With more than 40 gripping stories, Going Long transcends the sport of running to reach anyone with an appetite for drama, inspiration, and a glimpse into the human condition.

The Complete Book of Running for Women – Claire Kowalchik

More women than ever are discovering the unique benefits of running — for stress relief, weight management, endurance, and self-esteem. Women’s bodies are not the same as men’s, and though we can train just as hard and with the same passion for excellence, we have certain special concerns. Finally, there is a comprehensive guide exclusively for women who experience the pure joy of running, or want to.

It’s the simplest, fastest, most accessible way to fitness and good health known to woman. You don’t need a partner, equipment, or even much time. Now, Claire Kowalchik, former managing editor of Runner’s World magazine, answers every question about the overwhelmingly popular activity that builds endurance, melts fat, and even prevents illness. In this total running book for women, you’ll learn:

  • How to get started and stay motivated
  • What to eat for optimal nutrition
  • How to run during pregnancy and after menopause
  • Why running is the most effective form of exercise
  • How to prevent and treat injury
  • What to wear — from sports bras to running shoes
  • How to prepare for everything from a 5K to a marathon

Authoritative and friendly, The Complete Book of Running for Women is a sourcebook for both beginners and long-time runners. Along with wisdom drawn from the author’s personal experience, you’ll find advice from the experts: coaches, exercise physiologists, nutritionists, doctors, and other women runners. Including question-and-answer sections and a complete list of resources, The Complete Book of Running for Women tells you everything you need to know to be off and running toward better health and richer living.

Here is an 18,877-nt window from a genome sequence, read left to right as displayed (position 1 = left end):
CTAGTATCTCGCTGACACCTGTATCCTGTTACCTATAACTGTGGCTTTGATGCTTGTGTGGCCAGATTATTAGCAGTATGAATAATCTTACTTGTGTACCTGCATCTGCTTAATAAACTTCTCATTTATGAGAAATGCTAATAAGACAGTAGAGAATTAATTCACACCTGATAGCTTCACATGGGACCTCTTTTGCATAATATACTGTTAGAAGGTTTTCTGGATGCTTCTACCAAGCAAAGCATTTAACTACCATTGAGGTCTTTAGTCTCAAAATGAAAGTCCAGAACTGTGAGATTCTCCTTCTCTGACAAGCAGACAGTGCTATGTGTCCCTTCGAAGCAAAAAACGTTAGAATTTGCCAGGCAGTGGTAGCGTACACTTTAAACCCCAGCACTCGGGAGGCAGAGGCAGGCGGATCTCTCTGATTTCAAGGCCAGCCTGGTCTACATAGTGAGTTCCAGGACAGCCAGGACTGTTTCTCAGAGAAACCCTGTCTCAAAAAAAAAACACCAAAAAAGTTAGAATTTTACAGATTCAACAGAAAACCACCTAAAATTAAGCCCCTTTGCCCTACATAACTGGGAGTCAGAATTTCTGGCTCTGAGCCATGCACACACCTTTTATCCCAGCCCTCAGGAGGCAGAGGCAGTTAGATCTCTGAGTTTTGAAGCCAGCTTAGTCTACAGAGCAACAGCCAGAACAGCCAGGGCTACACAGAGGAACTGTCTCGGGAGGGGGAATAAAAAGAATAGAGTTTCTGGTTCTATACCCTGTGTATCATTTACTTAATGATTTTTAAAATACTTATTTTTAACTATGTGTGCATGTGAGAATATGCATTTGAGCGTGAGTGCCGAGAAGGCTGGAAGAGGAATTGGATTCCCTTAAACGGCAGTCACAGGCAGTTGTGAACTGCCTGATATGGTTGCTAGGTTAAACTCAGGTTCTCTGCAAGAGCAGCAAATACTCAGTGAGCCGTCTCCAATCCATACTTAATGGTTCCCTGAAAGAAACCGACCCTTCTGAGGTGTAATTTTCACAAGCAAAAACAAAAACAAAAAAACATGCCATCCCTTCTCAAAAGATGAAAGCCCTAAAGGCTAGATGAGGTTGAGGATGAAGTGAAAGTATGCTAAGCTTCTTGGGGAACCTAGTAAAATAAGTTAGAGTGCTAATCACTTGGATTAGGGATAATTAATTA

Finding Ultra – Rich Roll

The incredible true story of the author’s remarkable transformation, at the age of 40, from out-of-shape average Joe into one of the world’s best endurance athletes

On the eve of his 40th birthday, Rich Roll was in bad shape. His days were filled with work, stress, and junk food, and his nights were spent on the couch, remote in hand. Taking out the trash was the closest he came to exercise, and, at 50 pounds overweight, a walk up the stairs left him winded. He decided it was time to make a change.  After undergoing a diet detox, adopting a vegan lifestyle, and pushing his fitness regimen to undreamed-of heights, he was profiled by Men’s Fitness as one of the world’s 25 fittest men. Among Roll’s many jaw-dropping athletic feats: he completed the unprecedented “Epic 5”–five back-to-back Ironman-distance triathlons on five different Hawaiian islands in under a week–an achievement many said was impossible. This is the story of that remarkable transformation, a complete physical and spiritual rejuvenation that proves that anyone can “find ultra” if they know how.

Cycling Science – Max Glaskin